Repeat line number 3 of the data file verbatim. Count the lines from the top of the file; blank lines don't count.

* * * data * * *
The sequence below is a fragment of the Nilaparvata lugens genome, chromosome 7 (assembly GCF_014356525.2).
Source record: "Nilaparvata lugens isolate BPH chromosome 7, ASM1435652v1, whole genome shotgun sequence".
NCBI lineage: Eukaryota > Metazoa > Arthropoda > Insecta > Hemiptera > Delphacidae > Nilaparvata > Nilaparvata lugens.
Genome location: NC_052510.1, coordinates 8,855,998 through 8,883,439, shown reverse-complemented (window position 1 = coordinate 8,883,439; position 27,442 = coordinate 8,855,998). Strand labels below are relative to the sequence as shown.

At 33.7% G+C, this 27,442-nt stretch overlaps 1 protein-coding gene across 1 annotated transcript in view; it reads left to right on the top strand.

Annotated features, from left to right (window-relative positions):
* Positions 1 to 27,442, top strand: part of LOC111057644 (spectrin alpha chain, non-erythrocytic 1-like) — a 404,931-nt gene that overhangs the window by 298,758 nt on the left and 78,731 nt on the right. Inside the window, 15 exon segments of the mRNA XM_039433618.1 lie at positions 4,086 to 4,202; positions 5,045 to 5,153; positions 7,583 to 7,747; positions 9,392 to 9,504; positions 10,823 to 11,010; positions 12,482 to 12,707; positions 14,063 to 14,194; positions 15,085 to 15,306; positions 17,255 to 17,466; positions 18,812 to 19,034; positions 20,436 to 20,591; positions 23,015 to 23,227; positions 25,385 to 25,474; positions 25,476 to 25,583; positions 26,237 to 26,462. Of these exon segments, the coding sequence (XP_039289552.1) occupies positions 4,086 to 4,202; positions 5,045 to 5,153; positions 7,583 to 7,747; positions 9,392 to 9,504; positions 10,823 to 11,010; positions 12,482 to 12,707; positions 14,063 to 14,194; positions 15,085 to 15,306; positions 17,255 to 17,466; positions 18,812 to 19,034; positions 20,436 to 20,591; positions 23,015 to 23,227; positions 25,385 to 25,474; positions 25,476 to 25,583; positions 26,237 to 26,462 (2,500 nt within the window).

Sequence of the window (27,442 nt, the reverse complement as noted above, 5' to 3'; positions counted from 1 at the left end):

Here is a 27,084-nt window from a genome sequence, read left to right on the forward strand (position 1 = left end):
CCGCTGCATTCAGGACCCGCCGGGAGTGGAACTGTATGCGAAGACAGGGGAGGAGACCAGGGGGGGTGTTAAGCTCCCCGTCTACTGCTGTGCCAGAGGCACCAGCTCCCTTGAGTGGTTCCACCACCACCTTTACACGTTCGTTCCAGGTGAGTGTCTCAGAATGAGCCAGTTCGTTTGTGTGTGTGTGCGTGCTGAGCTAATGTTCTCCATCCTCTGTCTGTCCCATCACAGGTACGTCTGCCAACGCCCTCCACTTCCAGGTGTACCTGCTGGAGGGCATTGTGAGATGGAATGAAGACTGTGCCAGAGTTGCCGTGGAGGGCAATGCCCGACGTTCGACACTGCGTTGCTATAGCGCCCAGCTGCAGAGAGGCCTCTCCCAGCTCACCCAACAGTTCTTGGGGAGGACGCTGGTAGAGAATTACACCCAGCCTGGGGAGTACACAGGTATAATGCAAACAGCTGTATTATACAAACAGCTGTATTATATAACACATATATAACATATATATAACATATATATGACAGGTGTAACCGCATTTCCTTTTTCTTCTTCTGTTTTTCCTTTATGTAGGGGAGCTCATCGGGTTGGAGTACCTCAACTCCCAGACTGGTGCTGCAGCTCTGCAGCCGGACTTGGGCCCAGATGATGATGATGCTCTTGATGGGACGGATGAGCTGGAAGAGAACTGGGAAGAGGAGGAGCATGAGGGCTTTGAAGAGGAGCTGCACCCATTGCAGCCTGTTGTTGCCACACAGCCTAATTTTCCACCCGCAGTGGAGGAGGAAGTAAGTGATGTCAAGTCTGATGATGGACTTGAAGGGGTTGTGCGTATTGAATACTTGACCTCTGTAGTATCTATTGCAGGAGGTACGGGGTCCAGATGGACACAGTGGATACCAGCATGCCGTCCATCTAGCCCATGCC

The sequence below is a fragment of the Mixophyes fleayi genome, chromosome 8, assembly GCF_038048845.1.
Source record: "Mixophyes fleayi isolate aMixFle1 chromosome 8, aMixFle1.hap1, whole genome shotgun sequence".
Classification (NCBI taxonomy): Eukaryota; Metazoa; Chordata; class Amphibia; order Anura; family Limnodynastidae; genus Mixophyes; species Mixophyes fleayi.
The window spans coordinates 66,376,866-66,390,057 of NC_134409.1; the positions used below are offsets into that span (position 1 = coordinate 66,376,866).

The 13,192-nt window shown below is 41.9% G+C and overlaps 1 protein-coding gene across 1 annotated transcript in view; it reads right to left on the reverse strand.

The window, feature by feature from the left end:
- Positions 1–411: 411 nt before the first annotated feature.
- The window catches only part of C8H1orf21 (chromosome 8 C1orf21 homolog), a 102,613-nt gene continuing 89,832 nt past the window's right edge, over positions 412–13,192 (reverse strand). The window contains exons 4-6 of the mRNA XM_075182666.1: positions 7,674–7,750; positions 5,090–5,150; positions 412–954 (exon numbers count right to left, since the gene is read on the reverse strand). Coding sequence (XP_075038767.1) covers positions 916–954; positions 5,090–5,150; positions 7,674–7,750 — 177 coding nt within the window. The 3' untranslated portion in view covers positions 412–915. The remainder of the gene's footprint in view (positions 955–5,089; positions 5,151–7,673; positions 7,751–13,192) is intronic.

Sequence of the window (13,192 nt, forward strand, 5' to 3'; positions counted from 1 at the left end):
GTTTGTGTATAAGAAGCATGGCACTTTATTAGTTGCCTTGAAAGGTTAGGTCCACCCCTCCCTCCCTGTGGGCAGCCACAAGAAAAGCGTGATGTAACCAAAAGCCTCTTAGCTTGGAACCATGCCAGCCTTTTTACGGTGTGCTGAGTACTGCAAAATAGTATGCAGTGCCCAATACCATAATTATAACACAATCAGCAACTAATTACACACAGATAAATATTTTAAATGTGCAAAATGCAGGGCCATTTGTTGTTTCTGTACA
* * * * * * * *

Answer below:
NCBI lineage: Eukaryota > Metazoa > Arthropoda > Insecta > Hemiptera > Delphacidae > Nilaparvata > Nilaparvata lugens.